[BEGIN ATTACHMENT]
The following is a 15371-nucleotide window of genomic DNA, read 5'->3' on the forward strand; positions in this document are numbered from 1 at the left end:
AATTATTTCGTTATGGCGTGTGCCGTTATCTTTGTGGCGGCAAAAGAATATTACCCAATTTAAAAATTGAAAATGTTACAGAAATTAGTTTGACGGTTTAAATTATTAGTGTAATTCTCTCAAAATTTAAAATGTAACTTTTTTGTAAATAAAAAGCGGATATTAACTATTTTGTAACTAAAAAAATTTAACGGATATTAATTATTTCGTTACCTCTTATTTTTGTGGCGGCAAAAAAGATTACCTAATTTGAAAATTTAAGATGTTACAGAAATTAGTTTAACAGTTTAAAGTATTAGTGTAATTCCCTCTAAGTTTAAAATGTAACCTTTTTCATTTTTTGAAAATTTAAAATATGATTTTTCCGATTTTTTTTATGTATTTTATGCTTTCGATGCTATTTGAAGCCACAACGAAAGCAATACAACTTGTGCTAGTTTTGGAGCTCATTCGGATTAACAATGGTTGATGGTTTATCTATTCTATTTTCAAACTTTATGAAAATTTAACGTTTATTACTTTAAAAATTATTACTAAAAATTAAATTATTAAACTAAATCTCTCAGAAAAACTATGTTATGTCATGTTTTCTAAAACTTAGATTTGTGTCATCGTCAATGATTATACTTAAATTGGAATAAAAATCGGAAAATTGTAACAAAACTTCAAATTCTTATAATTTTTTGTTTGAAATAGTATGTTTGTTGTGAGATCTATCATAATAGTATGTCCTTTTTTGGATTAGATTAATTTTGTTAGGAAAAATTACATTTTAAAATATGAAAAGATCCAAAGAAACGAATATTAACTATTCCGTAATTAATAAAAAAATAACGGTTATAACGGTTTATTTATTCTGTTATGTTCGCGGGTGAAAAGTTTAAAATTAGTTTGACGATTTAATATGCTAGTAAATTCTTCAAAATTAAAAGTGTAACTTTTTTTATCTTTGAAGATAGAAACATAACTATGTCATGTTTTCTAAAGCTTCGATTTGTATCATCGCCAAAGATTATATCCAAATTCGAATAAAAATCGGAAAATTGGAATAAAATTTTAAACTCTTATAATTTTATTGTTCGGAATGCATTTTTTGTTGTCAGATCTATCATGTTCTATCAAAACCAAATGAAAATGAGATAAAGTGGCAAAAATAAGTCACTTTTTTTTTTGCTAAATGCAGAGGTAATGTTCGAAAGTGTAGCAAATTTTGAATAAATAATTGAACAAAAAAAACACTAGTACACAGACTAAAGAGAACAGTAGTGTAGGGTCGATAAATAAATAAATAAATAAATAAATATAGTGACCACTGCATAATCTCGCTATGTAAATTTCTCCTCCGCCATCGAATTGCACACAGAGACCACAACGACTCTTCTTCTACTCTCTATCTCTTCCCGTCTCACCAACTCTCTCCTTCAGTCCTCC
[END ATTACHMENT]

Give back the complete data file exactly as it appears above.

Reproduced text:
The following is a 15371-nucleotide window of genomic DNA, read 5'->3' on the forward strand; positions in this document are numbered from 1 at the left end:
AATTATTTCGTTATGGCGTGTGCCGTTATCTTTGTGGCGGCAAAAGAATATTACCCAATTTAAAAATTGAAAATGTTACAGAAATTAGTTTGACGGTTTAAATTATTAGTGTAATTCTCTCAAAATTTAAAATGTAACTTTTTTGTAAATAAAAAGCGGATATTAACTATTTTGTAACTAAAAAAATTTAACGGATATTAATTATTTCGTTACCTCTTATTTTTGTGGCGGCAAAAAAGATTACCTAATTTGAAAATTTAAGATGTTACAGAAATTAGTTTAACAGTTTAAAGTATTAGTGTAATTCCCTCTAAGTTTAAAATGTAACCTTTTTCATTTTTTGAAAATTTAAAATATGATTTTTCCGATTTTTTTTATGTATTTTATGCTTTCGATGCTATTTGAAGCCACAACGAAAGCAATACAACTTGTGCTAGTTTTGGAGCTCATTCGGATTAACAATGGTTGATGGTTTATCTATTCTATTTTCAAACTTTATGAAAATTTAACGTTTATTACTTTAAAAATTATTACTAAAAATTAAATTATTAAACTAAATCTCTCAGAAAAACTATGTTATGTCATGTTTTCTAAAACTTAGATTTGTGTCATCGTCAATGATTATACTTAAATTGGAATAAAAATCGGAAAATTGTAACAAAACTTCAAATTCTTATAATTTTTTGTTTGAAATAGTATGTTTGTTGTGAGATCTATCATAATAGTATGTCCTTTTTTGGATTAGATTAATTTTGTTAGGAAAAATTACATTTTAAAATATGAAAAGATCCAAAGAAACGAATATTAACTATTCCGTAATTAATAAAAAAATAACGGTTATAACGGTTTATTTATTCTGTTATGTTCGCGGGTGAAAAGTTTAAAATTAGTTTGACGATTTAATATGCTAGTAAATTCTTCAAAATTAAAAGTGTAACTTTTTTTATCTTTGAAGATAGAAACATAACTATGTCATGTTTTCTAAAGCTTCGATTTGTATCATCGCCAAAGATTATATCCAAATTCGAATAAAAATCGGAAAATTGGAATAAAATTTTAAACTCTTATAATTTTATTGTTCGGAATGCATTTTTTGTTGTCAGATCTATCATGTTCTATCAAAACCAAATGAAAATGAGATAAAGTGGCAAAAATAAGTCACTTTTTTTTTTGCTAAATGCAGAGGTAATGTTCGAAAGTGTAGCAAATTTTGAATAAATAATTGAACAAAAAAAACACTAGTACACAGACTAAAGAGAACAGTAGTGTAGGGTCGATAAATAAATAAATAAATAAATAAATATAGTGACCACTGCATAATCTCGCTATGTAAATTTCTCCTCCGCCATCGAATTGCACACAGAGACCACAACGACTCTTCTTCTACTCTCTATCTCTTCCCGTCTCACCAACTCTCTCCTTCAGTCCTCC